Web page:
The Religious Society of Friends arose in England in the middle of the seventeenth century, a time of turbulence and change in both religion and politics. In the established Church of England, great emphasis was placed upon outward ceremony, the authority of the Bible and the acceptance of a formal creed. Many individuals, however, became dissatisfied with ceremonies and creeds and broke away from these churches. Singly or in small groups, they turned inward in search of a religion of personal experience and direct communion with God.
George Fox (1624-1691) was one of these seekers. As a child, he was serious and thoughtful, often pondering the Scriptures and engaging in solitary reflection. At age nineteen he decided to leave home in order to seek spiritual direction. For four years he wandered through the English Midlands and as far south as London. Though he consulted others, none could give rest to his troubled soul. Finally, Fox wrote,
…when all my hopes in [Christian ministers and professors] and in all men was gone, so that I had nothing outwardly to help me, nor could tell what to do, then, Oh! then, I heard a voice which said, “There is one, even Christ Jesus, that can speak to thy condition,” and when I heard it, my heart did leap for joy…My desires after the Lord grew stronger, and zeal in the pure knowledge of God and of Christ alone, without the help of any man, book, or writing.
And so, in 1647, at the age of twenty-three, George Fox began to preach a simple message: first, that his own dramatic and life-changing experience of a direct, unmediated revelation from God confirmed the possibility of a religion of personal experience and continuing revelation; and second, that this same possibility is available to every person. From the very beginning, the distinctive Quaker beliefs and practices on ministry and worship came from an attempt to provide a setting to experience firsthand the Inward Light of Christ.
Fox’s message, combined with his charismatic personality, soon attracted a group of women and men who joined him in spreading the “good news” that “Christ had come to teach His people himself.” These first “publishers of Truth” believed the good news to be a revival of primitive Christianity rather than a new gospel. Gradually, Fox and his associates began to enlist others in this revival; and in 1652, Fox persuaded many of the Westmorland Seekers, a numerous and already well-established religious movement, to become Children of Light or Friends of the Light, as his followers called themselves, or Quakers, as they were called in scorn by others. Also in 1652, George Fox and Margaret Fell, with the tacit support of her husband, Judge Thomas Fell, turned Swarthmoor Hall, the Fells’ home, into the headquarters for the infant Religious Society of Friends. Although the movement began as early as 1647, these two events—the absorption of the Westmorland Seekers into the Quaker movement and the establishment of a home base— warrant the choice of 1652 as the birth-time of the Religious Society of Friends.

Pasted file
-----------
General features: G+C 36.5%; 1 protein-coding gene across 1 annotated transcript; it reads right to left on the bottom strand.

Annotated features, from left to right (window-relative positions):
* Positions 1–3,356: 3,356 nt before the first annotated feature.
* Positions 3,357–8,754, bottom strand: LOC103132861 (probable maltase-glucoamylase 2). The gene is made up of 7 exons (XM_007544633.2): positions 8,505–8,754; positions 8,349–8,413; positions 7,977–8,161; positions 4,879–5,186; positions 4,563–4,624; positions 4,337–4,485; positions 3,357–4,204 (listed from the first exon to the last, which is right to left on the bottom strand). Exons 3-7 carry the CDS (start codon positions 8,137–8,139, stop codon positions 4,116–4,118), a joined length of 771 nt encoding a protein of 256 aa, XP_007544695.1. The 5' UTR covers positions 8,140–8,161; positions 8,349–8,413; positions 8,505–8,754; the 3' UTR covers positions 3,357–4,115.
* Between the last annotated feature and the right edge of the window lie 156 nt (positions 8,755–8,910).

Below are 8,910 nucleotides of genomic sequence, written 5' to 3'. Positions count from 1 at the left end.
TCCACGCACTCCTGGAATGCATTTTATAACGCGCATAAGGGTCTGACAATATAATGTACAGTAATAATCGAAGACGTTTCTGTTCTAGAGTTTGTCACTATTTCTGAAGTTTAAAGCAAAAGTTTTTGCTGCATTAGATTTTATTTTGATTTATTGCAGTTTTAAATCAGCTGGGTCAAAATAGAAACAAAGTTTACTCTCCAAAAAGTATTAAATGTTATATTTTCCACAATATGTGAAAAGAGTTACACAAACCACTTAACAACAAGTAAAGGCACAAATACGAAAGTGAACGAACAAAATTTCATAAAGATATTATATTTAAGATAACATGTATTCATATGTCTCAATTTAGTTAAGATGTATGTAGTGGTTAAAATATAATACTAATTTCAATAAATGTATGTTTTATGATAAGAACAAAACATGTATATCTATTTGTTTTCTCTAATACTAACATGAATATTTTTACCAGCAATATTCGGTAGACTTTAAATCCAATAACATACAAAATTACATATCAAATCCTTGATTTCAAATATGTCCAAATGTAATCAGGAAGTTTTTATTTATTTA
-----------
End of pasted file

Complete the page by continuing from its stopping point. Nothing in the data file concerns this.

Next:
While many religious dissenters welcomed Fox’s message of the Inward Light, direct communion and continuing revelation and became Friends, there were others, committed either to the established Church of England or to dissenting movements other than the Friends, who regarded his message as unwelcome, heretical and perhaps treasonable. It was unwelcome, since Fox and some of his followers often invaded and disrupted the services of the Church of England. It was heretical, since the idea of continuing revelation displaced the church and even the Scriptures as the final authority. It was treasonable, since those who embraced Fox’s message also refused to acknowledge the authority of the state (with its established church) as taking precedence over the authority of individual conscience, and consequently refused to take any oath of allegiance to the state or to pay tithes to support the established state church.
Accordingly, the meetings of Quakers were frequently disrupted by angry mobs, their meeting houses were vandalized and burned, and they were themselves subjected to imprisonment, fines and cruel treatment by officials of the state. Such persecution continued sporadically until 1689 and the so-called Glorious Revolution, when a Toleration Act was adopted that temporarily sanctioned freedom of worship for Trinitarian Protestants. (Some restrictions on rights continued, however, into the 19th century.) Yet, like the early Christian church, the Quaker movement gained more adherents despite—or because of—the persecution. While a vital and influential movement at the time, modern Quaker historians estimate that Quakers constituted less than ten percent of the British population by the end of the seventeenth century.